In the past, most Supreme Court justices were confirmed with comfortable majorities, with many if not most members from both parties voting for them.  It was only when Republicans started voting Federalist Society influenced candidates, who were far to the right and did not represent the views of the American public, that  bi-partisan votes ended.  And it has only been a few times.  (not sure the chart below will show up properly. If not, it's from the US Senate website here:


To Replace



Result & Date***

President Trump, Donald
Barrett, Amy ConeyGinsburgSep 29, 2020
Kavanaugh, BrettKennedyJul 10, 201850-48  No.  223COct 6, 2018
Gorsuch, Neil M.ScaliaFeb 1, 201754-45  No.  111CApr 7, 2017
President Obama, Barack 
Garland, Merrick B. ScaliaMar 16, 2016N
Kagan, ElenaStevensMay 10, 201063-37  No.  229CAug 5, 2010
Sotomayor, SoniaSouterJun 1, 200968-31  No.  262CAug 6, 2009
President Bush, George W. 
Alito, Samuel A., Jr.O'ConnorNov 10, 200558-42  No.  2CJan 31, 2006
Miers, HarrietO'ConnorOct 7, 2005WOct 28, 2005
Roberts, John G., Jr.1RehnquistSep 6, 200578-22  No.  245CSep 29, 2005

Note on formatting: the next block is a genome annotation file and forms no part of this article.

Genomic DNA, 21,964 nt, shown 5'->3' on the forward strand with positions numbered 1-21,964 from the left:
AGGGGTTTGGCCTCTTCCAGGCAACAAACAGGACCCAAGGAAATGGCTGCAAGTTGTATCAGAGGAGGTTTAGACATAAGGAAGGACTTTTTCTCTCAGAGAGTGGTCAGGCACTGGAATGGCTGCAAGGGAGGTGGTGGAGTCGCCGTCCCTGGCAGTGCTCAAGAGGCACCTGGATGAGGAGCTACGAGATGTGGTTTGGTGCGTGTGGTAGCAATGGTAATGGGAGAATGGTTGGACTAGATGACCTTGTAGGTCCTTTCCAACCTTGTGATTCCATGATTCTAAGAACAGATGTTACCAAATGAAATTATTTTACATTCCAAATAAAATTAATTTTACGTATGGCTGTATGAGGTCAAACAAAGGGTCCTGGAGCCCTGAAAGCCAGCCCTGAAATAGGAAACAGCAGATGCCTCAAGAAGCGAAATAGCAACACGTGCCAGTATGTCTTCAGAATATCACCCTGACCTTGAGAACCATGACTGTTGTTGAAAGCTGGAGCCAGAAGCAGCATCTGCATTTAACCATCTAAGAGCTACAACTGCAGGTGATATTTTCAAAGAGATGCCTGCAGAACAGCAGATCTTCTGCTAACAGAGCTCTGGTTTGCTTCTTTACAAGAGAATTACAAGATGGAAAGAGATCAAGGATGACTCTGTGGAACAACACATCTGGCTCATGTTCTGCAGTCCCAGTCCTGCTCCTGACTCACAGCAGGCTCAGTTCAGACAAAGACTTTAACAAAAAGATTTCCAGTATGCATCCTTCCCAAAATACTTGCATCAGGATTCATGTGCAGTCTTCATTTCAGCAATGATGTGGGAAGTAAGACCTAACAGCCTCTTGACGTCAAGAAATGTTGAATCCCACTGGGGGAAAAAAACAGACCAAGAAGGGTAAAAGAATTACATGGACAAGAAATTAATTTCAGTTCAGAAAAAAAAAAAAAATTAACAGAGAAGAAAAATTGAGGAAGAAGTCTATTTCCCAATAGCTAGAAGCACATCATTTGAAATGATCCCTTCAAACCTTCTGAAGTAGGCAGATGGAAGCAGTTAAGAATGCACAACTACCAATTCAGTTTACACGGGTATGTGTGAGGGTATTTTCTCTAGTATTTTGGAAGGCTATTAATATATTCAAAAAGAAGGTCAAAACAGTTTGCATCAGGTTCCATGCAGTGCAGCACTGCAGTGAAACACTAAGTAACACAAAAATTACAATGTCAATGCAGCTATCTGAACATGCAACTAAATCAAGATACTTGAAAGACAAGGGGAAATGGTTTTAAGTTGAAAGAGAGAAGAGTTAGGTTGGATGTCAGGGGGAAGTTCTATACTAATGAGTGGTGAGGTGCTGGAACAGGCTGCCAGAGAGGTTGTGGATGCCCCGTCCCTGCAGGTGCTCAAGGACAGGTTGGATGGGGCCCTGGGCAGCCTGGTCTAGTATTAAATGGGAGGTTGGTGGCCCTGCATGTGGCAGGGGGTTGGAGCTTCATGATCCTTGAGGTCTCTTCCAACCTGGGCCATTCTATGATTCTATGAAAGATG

Roberts, John G., Jr.O'ConnorJul 29, 2005WSep 6, 2005
President Clinton, Bill 
Breyer, Stephen G. BlackmunMay 17, 199487-9  No.  242CJul 29, 1994
Ginsburg, Ruth Bader WhiteJun 22, 199396-3  No.  232CAug 3, 1993
President Bush, George H.W. 
Thomas, Clarence MarshallJul 8, 199152-48  No.  220COct 15, 1991
Souter, David H. BrennanJul 25, 199090-9  No.  259COct 2, 1990
President Reagan, Ronald 
Kennedy, Anthony M. PowellNov 30, 198797-0  No.  16CFeb 3, 1988
Bork, Robert H. PowellJul 7, 198742-58  No.  348ROct 23, 1987
Scalia, Antonin RehnquistJun 24, 198698-0  No.  267CSep 17, 1986
Rehnquist, William H. 2BurgerJun 20, 198665-33  No.  266CSep 17, 1986
O'Connor, Sandra DayStewartAug 19, 198199-0  No.  274CSep 21, 1981
President Ford, Gerald 
Stevens, John Paul DouglasNov 28, 197598-0  No.  603CDec 17, 1975
President Nixon, Richard 
Rehnquist, William H. HarlanOct 22, 197168-26  No.  450CDec 10, 1971
Powell, Lewis F., Jr.BlackOct 22, 197189-1  No.  439CDec 6, 1971
Blackmun, Harry FortasApr 15, 197094-0  No.  143CMay 12, 1970
Carswell, G. Harrold FortasJan 19, 197045-51  No.  122RApr 8, 1970
Haynsworth, Clement, Jr.FortasAug 21, 196945-55  No.  154RNov 21, 1969
Burger, Warren 3WarrenMay 23, 196974-3  No.  35CJun 9, 1969

When Supreme Court justices are confirmed on strict party lines, it projects a clear 

problem for the credibility of the court.  I know you said that now you are voting on the qualifications of the candidate, but clearly the process is still a serious problem when you will have a justice who was opposed by all the Democratic Senators who represent far more US citizens than do the Republican Senators.  From a 2018 article (